Rolling the dice on safety
Should dismissal be automatic for safety-sensitive employees who knowingly ignore safety guidelines?
Feb 14, 2012
By Jeffrey R. Smith
It’s good to feel safe, wherever you are.
Feeling safe at work is particularly important, since we spend so much time there. For employers, making sure employees are safe while at the workplace benefits in many ways — employees who are in good health and feel safe are likely more productive.
And an injured employee can’t work, so an employer would have to find a replacement or foist that employee’s duties onto other employees. And on top of it all, employers can face heavy fines and even jail time if they’re found to have violated health and safety legislation. So it makes sense for employers to take a proactive approach to ensure their workplaces are safe, especially those in industries that have workplaces that can be particularly dangerous, such as construction or manufacturing.
Some employers have strict safety guidelines that employees are required to follow to ensure precautions are taken to minimize potential dangers. Failure to follow these guidelines is serious misconduct that warrants discipline, sometimes even termination of employment. But should safety violations in dangerous workplaces be grounds for automatic dismissal, or should progressive discipline apply?
Last summer, an electrician for an Ontario construction company was caught working on live electrical wires without following the company’s safety guidelines, which stated electrical systems had to be locked down before working on wires. The company’s policy outlined types of safety violations and the type of discipline for each. For the most serious violations, which could result in death or serious injury, immediate dismissal was the consequence. In this instance, the electrician or someone else could have been electrocuted with 120 volts of electricity.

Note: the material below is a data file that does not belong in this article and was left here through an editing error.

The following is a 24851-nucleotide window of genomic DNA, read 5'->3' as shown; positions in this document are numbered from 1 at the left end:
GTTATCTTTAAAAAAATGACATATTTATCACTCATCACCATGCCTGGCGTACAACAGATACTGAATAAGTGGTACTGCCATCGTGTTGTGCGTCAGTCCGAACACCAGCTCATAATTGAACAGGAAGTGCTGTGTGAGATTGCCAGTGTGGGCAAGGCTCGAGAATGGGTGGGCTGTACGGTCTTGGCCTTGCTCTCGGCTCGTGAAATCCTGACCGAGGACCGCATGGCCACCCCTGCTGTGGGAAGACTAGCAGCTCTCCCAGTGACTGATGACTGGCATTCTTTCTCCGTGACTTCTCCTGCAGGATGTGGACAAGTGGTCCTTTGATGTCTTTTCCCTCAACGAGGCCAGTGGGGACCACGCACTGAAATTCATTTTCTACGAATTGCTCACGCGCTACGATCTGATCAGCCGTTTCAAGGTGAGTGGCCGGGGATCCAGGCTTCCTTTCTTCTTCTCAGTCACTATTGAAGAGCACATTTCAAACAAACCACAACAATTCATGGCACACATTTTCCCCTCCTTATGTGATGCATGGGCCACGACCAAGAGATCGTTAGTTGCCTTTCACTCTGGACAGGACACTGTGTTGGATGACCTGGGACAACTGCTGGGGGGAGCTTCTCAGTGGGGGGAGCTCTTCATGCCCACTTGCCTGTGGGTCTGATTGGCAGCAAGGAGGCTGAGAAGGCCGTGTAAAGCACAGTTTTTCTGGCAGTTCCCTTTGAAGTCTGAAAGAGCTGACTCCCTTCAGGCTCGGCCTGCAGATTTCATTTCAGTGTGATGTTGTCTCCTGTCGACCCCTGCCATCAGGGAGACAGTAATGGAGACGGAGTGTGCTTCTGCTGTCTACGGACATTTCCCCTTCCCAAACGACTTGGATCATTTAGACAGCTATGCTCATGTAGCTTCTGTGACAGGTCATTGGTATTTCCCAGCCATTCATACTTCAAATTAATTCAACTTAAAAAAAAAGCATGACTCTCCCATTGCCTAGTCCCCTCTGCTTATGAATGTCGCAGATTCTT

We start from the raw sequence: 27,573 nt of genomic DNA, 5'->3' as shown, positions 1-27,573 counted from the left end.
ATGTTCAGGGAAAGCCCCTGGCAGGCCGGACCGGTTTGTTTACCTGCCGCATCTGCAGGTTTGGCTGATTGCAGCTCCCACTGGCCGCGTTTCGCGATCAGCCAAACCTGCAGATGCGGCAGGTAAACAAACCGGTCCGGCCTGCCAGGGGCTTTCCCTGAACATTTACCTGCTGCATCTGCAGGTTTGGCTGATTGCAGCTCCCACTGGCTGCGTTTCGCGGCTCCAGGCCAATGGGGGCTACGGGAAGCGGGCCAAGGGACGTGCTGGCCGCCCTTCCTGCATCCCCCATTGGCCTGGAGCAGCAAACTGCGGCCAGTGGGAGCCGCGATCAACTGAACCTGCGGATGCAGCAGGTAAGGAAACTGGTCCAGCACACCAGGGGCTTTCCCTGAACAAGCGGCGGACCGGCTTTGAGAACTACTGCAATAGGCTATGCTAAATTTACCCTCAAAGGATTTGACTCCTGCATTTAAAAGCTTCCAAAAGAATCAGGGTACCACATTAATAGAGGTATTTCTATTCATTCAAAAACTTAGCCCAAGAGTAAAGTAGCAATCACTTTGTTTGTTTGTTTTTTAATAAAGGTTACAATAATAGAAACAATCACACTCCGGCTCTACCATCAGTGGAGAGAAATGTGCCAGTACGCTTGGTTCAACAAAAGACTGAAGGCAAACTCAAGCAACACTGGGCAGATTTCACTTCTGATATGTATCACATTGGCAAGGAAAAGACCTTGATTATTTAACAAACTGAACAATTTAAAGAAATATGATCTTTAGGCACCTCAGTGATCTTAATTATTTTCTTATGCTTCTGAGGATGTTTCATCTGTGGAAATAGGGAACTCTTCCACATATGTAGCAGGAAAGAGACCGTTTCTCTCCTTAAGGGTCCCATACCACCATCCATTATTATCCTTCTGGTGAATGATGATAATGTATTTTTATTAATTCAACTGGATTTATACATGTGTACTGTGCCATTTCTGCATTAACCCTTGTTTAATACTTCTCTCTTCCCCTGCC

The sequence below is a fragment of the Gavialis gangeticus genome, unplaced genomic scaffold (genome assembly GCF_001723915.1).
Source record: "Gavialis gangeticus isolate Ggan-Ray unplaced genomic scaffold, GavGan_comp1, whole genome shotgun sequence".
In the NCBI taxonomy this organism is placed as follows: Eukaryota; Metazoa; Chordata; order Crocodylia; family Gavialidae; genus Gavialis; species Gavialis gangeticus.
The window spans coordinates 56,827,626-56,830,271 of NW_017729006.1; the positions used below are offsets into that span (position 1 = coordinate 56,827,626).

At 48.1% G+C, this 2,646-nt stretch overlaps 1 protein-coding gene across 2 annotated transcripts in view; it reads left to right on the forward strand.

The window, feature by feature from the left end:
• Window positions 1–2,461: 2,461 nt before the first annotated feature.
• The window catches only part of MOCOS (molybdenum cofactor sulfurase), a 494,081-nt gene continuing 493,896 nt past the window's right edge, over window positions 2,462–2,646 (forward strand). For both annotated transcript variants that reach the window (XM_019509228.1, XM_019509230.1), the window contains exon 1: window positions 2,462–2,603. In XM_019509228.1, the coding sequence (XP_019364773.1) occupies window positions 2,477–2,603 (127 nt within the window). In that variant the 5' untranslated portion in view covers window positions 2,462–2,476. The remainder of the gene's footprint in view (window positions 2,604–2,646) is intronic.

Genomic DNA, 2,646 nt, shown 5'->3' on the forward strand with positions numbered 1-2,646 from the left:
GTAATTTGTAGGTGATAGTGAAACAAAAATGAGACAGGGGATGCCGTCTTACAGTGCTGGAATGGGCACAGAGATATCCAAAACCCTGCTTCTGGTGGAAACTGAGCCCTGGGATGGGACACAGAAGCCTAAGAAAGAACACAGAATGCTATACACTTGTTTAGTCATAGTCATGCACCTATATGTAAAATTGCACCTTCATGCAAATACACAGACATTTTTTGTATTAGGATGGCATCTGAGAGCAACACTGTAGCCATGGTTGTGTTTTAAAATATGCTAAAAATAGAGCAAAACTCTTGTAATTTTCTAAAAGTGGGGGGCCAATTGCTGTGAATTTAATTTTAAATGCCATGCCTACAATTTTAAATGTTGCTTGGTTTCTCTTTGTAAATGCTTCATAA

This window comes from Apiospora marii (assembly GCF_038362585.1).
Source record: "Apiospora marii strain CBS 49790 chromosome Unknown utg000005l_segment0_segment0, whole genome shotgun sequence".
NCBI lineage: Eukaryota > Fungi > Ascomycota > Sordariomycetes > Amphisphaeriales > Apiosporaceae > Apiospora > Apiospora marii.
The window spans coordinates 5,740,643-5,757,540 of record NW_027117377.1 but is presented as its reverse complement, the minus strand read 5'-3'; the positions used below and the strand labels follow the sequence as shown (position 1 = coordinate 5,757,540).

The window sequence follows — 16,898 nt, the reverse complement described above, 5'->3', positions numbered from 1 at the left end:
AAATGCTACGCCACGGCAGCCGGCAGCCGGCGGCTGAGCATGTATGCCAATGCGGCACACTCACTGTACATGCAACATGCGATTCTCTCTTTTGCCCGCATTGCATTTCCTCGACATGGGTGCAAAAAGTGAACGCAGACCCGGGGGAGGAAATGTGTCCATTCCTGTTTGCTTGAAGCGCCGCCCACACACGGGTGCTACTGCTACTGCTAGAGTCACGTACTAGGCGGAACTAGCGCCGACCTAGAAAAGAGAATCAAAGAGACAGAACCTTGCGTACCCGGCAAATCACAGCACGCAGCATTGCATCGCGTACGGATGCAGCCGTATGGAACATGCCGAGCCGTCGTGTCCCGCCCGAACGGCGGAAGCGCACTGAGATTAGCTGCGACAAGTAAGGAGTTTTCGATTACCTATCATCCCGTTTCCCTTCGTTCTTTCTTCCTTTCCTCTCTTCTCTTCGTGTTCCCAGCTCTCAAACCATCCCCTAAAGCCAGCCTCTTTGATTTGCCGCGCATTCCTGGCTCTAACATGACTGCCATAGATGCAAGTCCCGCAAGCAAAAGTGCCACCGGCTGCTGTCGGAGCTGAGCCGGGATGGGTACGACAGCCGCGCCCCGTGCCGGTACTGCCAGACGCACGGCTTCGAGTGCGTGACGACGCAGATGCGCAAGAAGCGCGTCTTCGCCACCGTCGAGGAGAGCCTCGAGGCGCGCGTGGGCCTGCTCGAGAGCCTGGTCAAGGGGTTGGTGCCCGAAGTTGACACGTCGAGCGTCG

The electrician was fired, but an arbitrator found that since it was his first such violation during his short time with the company and a longer career before that, he deserved another chance. A one-month suspension was substituted for the dismissal. The arbitrator acknowledged the electrician’s negligence could have caused “serious injury and possibly death,” but dismissal should not be automatic.
Would the decision have been different if someone was seriously injured, or worse? It wouldn’t change the nature of the misconduct. And safety was of the utmost importance to the employer. If employees didn’t follow its written guidelines, there were would be a lot of trouble. Should an employer have the right to dismiss an employee who knowingly violates written safety guidelines and endangers people in the workplace, regardless of that employee’s previous record? Would it matter if someone actually was seriously hurt or killed because of that violation?
Jeffrey R. Smith is the editor of Canadian Employment Law Today, a publication that looks at workplace law from a business perspective. For more information, visit www.employmentlawtoday.com. He can be reached at firstname.lastname@example.org.
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Jeffrey R. Smith is the editor of Canadian Employment Law Today, a publication that looks at workplace law from a business perspective.